The Confluence Gallery show opening this week, “Oil & Water: A Plein Air Exhibit,” features some two dozen artists, almost all of them based in the Methow Valley.
The artists who made the oils and watercolors that go on exhibit this Saturday (Oct. 5) got out of the studio and met their subjects on their own turf. “Plein air,” after all, is French for “outdoors.”
“Of all the artistic practices, plein air comes with a unique set of hazards,” curator Caryl Campbell said in a gallery press release.
“All of the challenges of painting outside give the work a fresh presence—the bugs in the paint and the wind blowing dust on things. The easel blowing over and the water freezing (some intrepid painters put vodka in the water to keep it from freezing). This adds life to the work,” Campbell said.
IF YOU GO
What: Oil & Water: A Plein Air Exhibit
When: Opening reception 5-7 p.m. Saturday (Oct. 5) to Nov. 16
Where: Confluence Gallery, 104 Glover St., Twisp
Contact: 997-2787; email@example.com
Among the featured artists is Ginger Reddington, who lives outside Twisp and loves being outdoors all four seasons.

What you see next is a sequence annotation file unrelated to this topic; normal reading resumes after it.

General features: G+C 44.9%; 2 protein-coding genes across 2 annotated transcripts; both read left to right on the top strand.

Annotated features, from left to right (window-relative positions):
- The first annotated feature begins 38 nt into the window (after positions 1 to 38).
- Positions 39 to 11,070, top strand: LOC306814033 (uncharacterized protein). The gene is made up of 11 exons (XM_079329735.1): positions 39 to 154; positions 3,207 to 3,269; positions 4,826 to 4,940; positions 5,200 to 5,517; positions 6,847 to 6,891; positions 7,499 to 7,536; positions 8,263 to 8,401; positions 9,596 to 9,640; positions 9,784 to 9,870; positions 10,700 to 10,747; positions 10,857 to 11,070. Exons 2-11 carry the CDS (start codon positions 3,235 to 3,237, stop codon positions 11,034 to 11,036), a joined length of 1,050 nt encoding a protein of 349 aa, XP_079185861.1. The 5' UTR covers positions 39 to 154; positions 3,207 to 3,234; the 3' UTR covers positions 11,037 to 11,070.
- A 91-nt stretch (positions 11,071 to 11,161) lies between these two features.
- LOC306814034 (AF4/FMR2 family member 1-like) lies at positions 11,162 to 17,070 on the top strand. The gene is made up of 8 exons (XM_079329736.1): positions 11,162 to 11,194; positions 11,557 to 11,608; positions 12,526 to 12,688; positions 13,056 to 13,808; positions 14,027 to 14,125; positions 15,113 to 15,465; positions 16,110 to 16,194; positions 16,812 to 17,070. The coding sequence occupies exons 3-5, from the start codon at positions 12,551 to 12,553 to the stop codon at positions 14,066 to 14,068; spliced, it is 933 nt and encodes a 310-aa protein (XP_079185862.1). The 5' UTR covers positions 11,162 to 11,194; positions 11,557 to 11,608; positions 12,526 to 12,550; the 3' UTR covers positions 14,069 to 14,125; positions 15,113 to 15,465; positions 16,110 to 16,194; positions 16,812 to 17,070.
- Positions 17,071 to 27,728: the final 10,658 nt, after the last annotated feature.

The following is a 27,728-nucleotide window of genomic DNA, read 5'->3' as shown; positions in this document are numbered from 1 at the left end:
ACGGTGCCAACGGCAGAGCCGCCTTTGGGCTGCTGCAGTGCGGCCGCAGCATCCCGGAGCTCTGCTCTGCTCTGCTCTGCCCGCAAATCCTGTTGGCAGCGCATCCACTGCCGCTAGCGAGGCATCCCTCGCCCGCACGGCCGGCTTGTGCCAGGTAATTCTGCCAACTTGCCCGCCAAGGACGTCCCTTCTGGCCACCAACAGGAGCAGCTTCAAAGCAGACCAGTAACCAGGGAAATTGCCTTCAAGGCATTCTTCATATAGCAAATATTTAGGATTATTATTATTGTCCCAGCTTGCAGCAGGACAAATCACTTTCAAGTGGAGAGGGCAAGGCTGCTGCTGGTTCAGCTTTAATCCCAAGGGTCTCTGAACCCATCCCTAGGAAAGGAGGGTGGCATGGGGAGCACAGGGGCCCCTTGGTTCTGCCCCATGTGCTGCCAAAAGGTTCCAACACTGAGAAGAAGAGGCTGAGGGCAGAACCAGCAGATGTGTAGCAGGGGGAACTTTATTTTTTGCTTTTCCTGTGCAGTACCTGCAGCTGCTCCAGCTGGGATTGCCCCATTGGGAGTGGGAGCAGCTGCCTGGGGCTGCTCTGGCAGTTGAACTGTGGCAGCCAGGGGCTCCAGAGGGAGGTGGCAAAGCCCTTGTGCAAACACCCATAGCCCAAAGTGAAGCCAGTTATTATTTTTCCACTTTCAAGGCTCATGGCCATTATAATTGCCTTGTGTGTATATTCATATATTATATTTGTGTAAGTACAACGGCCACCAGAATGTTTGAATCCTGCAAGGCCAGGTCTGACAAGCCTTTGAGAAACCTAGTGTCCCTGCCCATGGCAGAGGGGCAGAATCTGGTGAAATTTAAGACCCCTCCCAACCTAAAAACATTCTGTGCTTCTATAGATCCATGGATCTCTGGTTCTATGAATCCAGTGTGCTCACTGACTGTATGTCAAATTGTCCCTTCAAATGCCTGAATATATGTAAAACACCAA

“We are fortunate to live in the Methow Valley of central Washington, where the mountains are literally out my front door and there is no shortage of inspiration,” Reddington said in her biography on the Methow Arts Alliance webpage.
Ten paintings by Margaret Kingston will show in the Community Gallery, behind the Confluence’s main gallery.
Kingston, a Confluence artist in residence in 2016, is often inspired by the time she spends backcountry skiing in the North Cascades. Her exhibit, “Methow Awakening,” features oil paintings such as “Jagged Peaks,” which from a distance could be mistaken for a photograph.
“This show offers you a taste of some of the spectacular views, colors, shapes and energetic light that I love about everyday life here,” Kingston said.
Jennifer Molesworth, a fisheries biologist who lives in Twisp, is among the watercolor artists in “Oil & Water.”
“I enjoy painting with watercolors,” Molesworth said on her Methow Arts webpage. “They are so simple, easy to carry and lightweight. I can take my watercolor paints and paper way out into the wilderness and just sit and paint—time collapses.”
“When I get back inside I look at my painting, and I can feel the place where I sat—way better than a photograph, but I like to take photos, too,” Molesworth added.
The exhibit runs through Nov. 16. Confluence Gallery hours recently changed: 10 a.m. to 5 p.m. Monday, Wednesday, Thursday, Friday and Saturday; 11 a.m. to 4 p.m. Sunday.